This month, the Federal Communications Commission voted to open debate on new rules regarding net neutrality, the idea that Internet service providers (Verizon, Comcast, etc.) should treat all data equally, regardless of its source or destination. Net neutrality advocates argue that the Internet is best when it operates on a simple first-come, first-served basis.
The FCC's proposal, however, includes provisions for ISPs to allow "paid prioritization," otherwise known as an Internet "fast lane," when such service meets a threshold of "commercial reasonableness." This means that ISPs can negotiate massive payments from large-scale purveyors of online bandwidth.
The shooting that rocked California last week raised questions about treating the mentally ill and why there are so many semi-automatic weapons on our streets. But what caught the nation's eye this time around was that the shooter made clear his motives: Twenty-two-year-old Elliot Rodger hated women. He wrote a manifesto announcing his intention to reap vengeance on women for denying him the sexual attention he believed was his entitlement.
Living in San Diego and having family in Norfolk, Virginia, I probably hear more sermons that involve military life than most Americans. I thought little of it this past Sunday when a video of a naval officer's account of war and call for church members to help those in combat and their families ran across the church televisions. But then we prayed for service women and men. And the pastor had all "retired and active" service people stand. It seemed a bit excessive. Then I realized it was Memorial Day weekend.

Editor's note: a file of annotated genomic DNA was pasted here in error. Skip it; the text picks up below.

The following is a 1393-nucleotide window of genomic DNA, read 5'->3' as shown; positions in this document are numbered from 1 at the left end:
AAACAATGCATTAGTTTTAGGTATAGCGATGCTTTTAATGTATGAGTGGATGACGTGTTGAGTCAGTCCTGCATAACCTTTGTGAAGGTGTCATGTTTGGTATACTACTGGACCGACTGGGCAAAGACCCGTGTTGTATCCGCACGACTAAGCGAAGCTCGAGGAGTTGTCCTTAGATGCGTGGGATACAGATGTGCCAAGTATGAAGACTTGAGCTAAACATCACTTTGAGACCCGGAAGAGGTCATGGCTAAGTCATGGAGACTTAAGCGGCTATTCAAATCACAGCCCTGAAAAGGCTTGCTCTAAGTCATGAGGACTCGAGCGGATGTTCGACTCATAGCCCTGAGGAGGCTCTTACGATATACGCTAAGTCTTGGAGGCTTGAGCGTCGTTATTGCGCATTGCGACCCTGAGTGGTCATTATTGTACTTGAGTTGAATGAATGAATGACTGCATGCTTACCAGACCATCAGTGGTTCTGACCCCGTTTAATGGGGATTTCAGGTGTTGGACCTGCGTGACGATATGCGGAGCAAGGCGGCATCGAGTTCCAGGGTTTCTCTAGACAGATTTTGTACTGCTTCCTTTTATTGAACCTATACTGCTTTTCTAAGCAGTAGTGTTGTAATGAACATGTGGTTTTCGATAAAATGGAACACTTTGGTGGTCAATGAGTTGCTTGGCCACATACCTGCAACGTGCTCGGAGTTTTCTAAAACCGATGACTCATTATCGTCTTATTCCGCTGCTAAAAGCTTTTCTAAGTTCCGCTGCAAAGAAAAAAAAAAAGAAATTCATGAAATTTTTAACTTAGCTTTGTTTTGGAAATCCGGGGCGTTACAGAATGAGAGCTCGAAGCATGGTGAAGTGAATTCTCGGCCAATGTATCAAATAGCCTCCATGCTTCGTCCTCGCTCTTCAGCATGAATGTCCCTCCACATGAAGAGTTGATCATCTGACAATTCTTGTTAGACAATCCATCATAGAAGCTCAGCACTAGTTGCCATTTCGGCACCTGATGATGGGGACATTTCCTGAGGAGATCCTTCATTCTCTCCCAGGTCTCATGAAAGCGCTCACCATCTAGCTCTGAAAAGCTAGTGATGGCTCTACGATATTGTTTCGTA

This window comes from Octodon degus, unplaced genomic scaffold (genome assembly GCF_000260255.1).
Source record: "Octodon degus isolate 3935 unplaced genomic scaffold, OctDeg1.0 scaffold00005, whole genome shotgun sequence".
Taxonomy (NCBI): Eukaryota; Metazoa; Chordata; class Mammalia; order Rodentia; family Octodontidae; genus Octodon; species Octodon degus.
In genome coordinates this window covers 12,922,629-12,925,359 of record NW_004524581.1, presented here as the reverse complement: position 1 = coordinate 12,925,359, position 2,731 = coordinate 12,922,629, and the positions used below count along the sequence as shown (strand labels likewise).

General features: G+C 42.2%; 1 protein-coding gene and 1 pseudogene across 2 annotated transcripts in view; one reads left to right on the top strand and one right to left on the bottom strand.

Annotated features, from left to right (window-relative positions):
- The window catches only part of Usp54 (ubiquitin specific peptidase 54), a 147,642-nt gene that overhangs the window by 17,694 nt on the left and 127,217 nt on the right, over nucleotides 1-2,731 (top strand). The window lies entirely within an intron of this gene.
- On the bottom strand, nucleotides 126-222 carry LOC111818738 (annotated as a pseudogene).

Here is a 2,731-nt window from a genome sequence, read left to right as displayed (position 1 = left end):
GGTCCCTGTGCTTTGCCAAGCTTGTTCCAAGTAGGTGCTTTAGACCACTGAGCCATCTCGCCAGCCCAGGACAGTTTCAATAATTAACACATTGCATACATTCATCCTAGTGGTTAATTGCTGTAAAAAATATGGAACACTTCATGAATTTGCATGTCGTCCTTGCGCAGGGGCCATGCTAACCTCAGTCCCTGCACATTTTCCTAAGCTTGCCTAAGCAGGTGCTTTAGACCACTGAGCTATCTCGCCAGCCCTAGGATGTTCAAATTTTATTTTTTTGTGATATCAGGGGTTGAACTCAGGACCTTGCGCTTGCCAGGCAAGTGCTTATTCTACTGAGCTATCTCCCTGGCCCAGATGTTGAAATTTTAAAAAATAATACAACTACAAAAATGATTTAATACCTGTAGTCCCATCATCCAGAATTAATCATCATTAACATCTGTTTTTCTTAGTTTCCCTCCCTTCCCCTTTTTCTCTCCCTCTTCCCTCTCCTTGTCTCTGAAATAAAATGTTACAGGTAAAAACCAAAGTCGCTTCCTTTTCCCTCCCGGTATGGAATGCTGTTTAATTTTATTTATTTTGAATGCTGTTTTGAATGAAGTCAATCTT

It reminded me of the sermons of Gilded Age evangelist Dwight Lyman Moody.
The number of millennial mothers who are single is on the increase, especially among women who have no college education. Johns Hopkins University researchers report that only about a third of all mothers in their late twenties were married during the years when all their kids were born, and two-thirds of them were single when at least one of their babies was born. Among people between 26 and 31 who didn’t graduate from college, 74 percent of the mothers and 70 percent of the fathers had at least one child while unmarried. The study also shows that unmarried couples have a high rate of breakup in the first few years after the birth of a child (Time, June 17).